We had a simple dinner and had another beer by the fire where we were introduced to the owners of the site Sophie and Moo. Sophie was French and could speak a little bit of English, she explained that the Karen People (the area we were in) spoke their own Thai dialect. We were both really tired so didn’t spend log by the fire, once everyone else retired we hit the sack. It was a really noisy night but we slept well on and off. We’re not sure if the reserve is advertised any where but if you’re ever in Thailand and you want a unique experience we would recommend Apache Guest House.
Gary; The Apache has its name as Sophie the French owner had thought her husband looked like an American Apache (He does as well). Moo is part of the Karen hill tribe as were the other staff that were also his relatives. This is the closest I think we will come to living with the Karen hill tribe.
In the morning while fixing the puncture I got to greet 2 large Elephants that had been eating in the jungle for the night and were being guided back to the enclosure by one young mahout riding on the 1st Elephant.
Friday 11th December
Apache Guest House to Chiang Rai
We had a restless night and we were up really early, which had some advantages for example we got to see the elephants being moved from the jungle into an enclosure on the sight. We also got to see all the animals being fed. I think their breakfast was slightly better than our fried egg and cold white rice. It was a lovely place to stay but we agreed to move onto Chiang Rai, which was just as well as it was quite expensive at £16 per night. Before we left we were given some hand made apache bracelets and posed for some photos apparently we were the first cyclists to stay at the resort.
The initial part of the route to Chiang Rai was a little challenging as my thumb was still very sore and it hurt to change gears or to brake fortunately it was not long before we were on a main road and the riding was a lot easier.
Gary; On route we past a herd of Elephants that were saddled up for taking people on jungle safaris, we were still following the Mai Kok River in fact we have been cycling next to Mai Kok for the last 2 days – guffaw guffaw. Ginette: We nearly booked a hotel in Rim Kok – seriously you couldn’t make up better place names.
We arrived in Chiang Rai at 11sh and stumbled on the registration point for the Ride For Dad event, so registered before booking into a hotel in the city centre (again expensive at £16 a night). We had plenty of time to have some lunch before we returned to the start of the race. It was scheduled to start at 3pm but we did not leave until 4.30 we’re not sure if the other group (doing the longer route 29km compared to our 10km) had been set off first or whether we were being contained to keep us out of the heat. To keep us entertained there was some music and the occasional call out for the king but by 4.30 everyone was restless and keen to get going. As with all mass races (there were at least 500 in our group) the first half of the race was very slow, so slow we got off and walked the first kilometre. Once the pack started to spread out we could ride our bikes with ease. It was an enjoyable ride, the streets were lined with people cheering everyone one and our fellow participants were all good natured and friendly. We’re pretty sure the route had been shortened because it definitely did not feel like 10km but we’d enjoyed it all the same. The highlight had been seeing all the people taking part and the various bikes that had been used to complete the event including one bike which was over 80 years old and several bikes which had been modified for disabled people. The downside had been the missed opportunity at the finish line, no party, no congratulations, nothing, people cycled over the line turned away and went home.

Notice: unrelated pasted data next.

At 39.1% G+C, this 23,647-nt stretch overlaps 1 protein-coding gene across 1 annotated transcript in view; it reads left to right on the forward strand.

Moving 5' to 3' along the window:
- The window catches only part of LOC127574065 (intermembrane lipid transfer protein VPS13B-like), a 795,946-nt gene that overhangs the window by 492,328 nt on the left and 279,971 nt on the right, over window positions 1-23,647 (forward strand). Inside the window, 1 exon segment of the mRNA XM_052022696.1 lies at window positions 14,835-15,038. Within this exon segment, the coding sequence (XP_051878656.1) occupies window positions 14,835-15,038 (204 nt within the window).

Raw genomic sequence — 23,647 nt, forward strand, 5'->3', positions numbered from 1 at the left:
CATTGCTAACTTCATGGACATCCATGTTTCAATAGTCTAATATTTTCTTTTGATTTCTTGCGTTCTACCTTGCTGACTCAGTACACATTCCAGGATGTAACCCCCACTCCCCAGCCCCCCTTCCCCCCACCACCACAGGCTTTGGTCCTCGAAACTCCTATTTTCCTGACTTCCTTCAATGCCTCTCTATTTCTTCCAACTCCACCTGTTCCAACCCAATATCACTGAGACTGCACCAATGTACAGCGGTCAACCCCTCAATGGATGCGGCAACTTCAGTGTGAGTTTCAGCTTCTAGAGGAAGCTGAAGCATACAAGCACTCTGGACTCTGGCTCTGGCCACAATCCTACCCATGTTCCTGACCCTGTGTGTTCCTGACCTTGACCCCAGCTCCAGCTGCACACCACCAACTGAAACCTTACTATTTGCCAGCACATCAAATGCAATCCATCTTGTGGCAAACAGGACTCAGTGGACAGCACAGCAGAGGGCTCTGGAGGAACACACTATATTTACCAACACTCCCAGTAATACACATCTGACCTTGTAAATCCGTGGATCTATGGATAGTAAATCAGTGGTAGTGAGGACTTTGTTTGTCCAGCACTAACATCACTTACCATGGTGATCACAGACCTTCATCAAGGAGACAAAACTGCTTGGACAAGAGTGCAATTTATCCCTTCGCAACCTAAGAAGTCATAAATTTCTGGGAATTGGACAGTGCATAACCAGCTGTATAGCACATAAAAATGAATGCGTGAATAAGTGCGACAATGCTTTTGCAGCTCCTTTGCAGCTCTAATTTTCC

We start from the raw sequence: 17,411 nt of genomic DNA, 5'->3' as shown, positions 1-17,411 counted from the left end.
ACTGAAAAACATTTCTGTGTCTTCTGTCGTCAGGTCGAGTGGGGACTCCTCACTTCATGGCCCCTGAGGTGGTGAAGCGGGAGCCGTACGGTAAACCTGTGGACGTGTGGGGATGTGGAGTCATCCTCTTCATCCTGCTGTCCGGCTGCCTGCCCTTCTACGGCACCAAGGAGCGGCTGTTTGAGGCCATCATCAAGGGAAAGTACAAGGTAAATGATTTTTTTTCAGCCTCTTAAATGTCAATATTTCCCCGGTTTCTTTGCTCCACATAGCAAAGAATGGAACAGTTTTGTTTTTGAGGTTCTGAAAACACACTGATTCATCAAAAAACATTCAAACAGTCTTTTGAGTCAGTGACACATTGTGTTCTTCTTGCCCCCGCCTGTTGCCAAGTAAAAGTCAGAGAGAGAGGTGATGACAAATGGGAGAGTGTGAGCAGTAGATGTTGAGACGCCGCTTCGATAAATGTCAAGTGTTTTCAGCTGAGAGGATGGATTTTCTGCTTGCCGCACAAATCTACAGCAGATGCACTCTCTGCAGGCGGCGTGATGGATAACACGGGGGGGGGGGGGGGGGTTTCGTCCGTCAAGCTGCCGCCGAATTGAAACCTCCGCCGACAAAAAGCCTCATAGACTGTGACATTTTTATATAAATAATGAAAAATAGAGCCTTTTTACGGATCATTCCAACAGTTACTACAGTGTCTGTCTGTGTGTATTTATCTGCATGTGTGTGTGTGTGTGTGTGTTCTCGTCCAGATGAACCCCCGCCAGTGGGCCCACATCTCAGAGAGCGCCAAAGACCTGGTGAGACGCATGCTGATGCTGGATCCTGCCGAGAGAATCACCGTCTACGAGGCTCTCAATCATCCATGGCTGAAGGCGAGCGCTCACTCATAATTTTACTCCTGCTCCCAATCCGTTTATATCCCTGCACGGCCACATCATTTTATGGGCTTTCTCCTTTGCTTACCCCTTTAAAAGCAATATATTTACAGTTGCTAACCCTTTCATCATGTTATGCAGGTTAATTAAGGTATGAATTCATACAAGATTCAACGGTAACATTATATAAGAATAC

Saturday 12th December
Productive day in Chiang Rai
We managed to do a little sight seeing including the village tribe museum and the clock tower and bought several items including new computer for my bike as I had lost mine on one of my many falls, new inner tubes and patches, new shorts as mine are hanging on me and falling apart and a new torch for the tent.
It was a really relaxed and laid back day, we changed hotels to reduce the costs a little but ended up a little too far out of town, probably a false economy but hey ho you live and learn.
Went to the street walking market in the evening, it was OK but there was a lot of tat being sold we liked the food stalls and watching the people dancing in the central square. We didn’t stay long as it was Saturday night we went in search of a bar, we weren’t disappointed there were lots to choose from but being the light weights we are we were back at the hotel y 10.30pm.